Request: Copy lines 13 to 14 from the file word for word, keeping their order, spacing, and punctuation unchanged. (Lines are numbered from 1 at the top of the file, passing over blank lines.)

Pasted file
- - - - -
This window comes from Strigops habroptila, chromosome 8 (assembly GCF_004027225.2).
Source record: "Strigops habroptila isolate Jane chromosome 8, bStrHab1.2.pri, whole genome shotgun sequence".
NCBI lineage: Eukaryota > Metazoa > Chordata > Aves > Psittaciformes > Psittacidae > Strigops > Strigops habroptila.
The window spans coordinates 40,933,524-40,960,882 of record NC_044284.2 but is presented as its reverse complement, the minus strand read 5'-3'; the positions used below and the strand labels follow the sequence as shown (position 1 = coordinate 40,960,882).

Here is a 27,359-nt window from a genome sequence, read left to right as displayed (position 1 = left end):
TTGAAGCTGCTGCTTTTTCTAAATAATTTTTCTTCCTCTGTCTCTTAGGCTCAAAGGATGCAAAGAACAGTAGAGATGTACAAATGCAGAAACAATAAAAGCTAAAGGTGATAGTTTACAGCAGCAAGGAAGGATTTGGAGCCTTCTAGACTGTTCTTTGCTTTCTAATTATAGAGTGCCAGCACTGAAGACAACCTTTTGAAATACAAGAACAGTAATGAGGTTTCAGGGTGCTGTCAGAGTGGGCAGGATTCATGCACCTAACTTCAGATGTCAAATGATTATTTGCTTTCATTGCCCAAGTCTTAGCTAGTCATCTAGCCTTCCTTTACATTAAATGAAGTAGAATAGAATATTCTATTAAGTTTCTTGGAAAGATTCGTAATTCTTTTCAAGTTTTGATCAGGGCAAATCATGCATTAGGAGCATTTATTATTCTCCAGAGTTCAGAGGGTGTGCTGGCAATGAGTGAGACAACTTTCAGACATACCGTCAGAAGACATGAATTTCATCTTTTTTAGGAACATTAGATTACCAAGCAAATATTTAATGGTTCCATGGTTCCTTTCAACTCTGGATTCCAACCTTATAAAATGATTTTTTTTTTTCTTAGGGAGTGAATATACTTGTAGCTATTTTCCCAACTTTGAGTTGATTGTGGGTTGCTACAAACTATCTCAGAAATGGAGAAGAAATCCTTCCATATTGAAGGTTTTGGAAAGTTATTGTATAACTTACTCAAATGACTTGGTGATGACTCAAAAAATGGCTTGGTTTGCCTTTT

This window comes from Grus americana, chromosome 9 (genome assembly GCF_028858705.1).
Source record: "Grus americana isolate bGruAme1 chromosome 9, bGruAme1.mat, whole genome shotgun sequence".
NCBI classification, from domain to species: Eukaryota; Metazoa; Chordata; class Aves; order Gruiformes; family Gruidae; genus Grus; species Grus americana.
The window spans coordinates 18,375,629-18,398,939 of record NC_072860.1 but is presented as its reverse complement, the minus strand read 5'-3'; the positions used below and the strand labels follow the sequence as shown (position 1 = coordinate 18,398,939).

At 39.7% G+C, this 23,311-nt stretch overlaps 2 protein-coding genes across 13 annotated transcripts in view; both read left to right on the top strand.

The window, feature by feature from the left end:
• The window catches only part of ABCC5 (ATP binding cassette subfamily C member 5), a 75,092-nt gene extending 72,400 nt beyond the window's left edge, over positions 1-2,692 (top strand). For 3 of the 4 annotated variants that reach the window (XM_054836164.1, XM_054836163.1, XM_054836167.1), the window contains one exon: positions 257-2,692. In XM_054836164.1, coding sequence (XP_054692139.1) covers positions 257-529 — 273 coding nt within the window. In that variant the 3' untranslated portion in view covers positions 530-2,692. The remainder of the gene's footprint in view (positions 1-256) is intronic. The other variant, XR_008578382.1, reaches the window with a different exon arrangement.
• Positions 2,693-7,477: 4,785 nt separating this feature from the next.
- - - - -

• The window catches only part of ABCC5 (ATP binding cassette subfamily C member 5), a 75,092-nt gene extending 72,400 nt beyond the window's left edge, over positions 1-2,692 (top strand). For 3 of the 4 annotated variants that reach the window (XM_054836164.1, XM_054836163.1, XM_054836167.1), the window contains one exon: positions 257-2,692. In XM_054836164.1, coding sequence (XP_054692139.1) covers positions 257-529 — 273 coding nt within the window. In that variant the 3' untranslated portion in view covers positions 530-2,692. The remainder of the gene's footprint in view (positions 1-256) is intronic. The other variant, XR_008578382.1, reaches the window with a different exon arrangement.
• Positions 2,693-7,477: 4,785 nt separating this feature from the next.